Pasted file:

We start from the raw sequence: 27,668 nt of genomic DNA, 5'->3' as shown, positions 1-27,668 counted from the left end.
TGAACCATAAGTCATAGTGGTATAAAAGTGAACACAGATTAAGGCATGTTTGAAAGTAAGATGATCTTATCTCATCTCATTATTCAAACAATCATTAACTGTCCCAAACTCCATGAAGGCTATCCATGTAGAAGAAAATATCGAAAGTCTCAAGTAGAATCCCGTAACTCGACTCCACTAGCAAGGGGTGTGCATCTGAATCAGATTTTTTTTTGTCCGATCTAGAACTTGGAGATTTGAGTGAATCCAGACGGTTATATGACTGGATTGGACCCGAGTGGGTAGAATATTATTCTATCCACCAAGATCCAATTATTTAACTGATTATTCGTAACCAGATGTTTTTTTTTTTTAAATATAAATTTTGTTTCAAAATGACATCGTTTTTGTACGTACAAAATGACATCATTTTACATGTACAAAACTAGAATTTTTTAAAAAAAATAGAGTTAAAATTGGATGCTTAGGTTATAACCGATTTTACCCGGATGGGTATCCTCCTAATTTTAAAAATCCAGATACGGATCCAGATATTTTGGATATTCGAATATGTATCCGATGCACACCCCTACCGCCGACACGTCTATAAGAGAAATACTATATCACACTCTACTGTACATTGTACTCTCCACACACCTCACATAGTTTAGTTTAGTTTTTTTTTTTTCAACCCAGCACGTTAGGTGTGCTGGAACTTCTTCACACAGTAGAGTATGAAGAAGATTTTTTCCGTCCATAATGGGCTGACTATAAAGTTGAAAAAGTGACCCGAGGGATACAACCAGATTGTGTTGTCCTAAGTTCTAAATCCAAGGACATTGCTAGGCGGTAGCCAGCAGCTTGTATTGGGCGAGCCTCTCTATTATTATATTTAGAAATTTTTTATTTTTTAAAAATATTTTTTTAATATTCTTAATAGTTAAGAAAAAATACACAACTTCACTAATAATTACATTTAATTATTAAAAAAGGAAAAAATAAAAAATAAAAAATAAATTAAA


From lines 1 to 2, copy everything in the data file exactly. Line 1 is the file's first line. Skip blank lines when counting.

We start from the raw sequence: 27,668 nt of genomic DNA, 5'->3' as shown, positions 1-27,668 counted from the left end.
TGAACCATAAGTCATAGTGGTATAAAAGTGAACACAGATTAAGGCATGTTTGAAAGTAAGATGATCTTATCTCATCTCATTATTCAAACAATCATTAACTGTCCCAAACTCCATGAAGGCTATCCATGTAGAAGAAAATATCGAAAGTCTCAAGTAGAATCCCGTAACTCGACTCCACTAGCAAGGGGTGTGCATCTGAATCAGATTTTTTTTTGTCCGATCTAGAACTTGGAGATTTGAGTGAATCCAGACGGTTATATGACTGGATTGGACCCGAGTGGGTAGAATATTATTCTATCCACCAAGATCCAATTATTTAACTGATTATTCGTAACCAGATGTTTTTTTTTTTTAAATATAAATTTTGTTTCAAAATGACATCGTTTTTGTACGTACAAAATGACATCATTTTACATGTACAAAACTAGAATTTTTTAAAAAAAATAGAGTTAAAATTGGATGCTTAGGTTATAACCGATTTTACCCGGATGGGTATCCTCCTAATTTTAAAAATCCAGATACGGATCCAGATATTTTGGATATTCGAATATGTATCCGATGCACACCCCTACCGCCGACACGTCTATAAGAGAAATACTATATCACACTCTACTGTACATTGTACTCTCCACACACCTCACATAGTTTAGTTTAGTTTTTTTTTTTTCAACCCAGCACGTTAGGTGTGCTGGAACTTCTTCACACAGTAGAGTATGAAGAAGATTTTTTCCGTCCATAATGGGCTGACTATAAAGTTGAAAAAGTGACCCGAGGGATACAACCAGATTGTGTTGTCCTAAGTTCTAAATCCAAGGACATTGCTAGGCGGTAGCCAGCAGCTTGTATTGGGCGAGCCTCTCTATTATTATATTTAGAAATTTTTTATTTTTTAAAAATATTTTTTTAATATTCTTAATAGTTAAGAAAAAATACACAACTTCACTAATAATTACATTTAATTATTAAAAAAGGAAAAAATAAAAAATAAAAAATAAATTAAA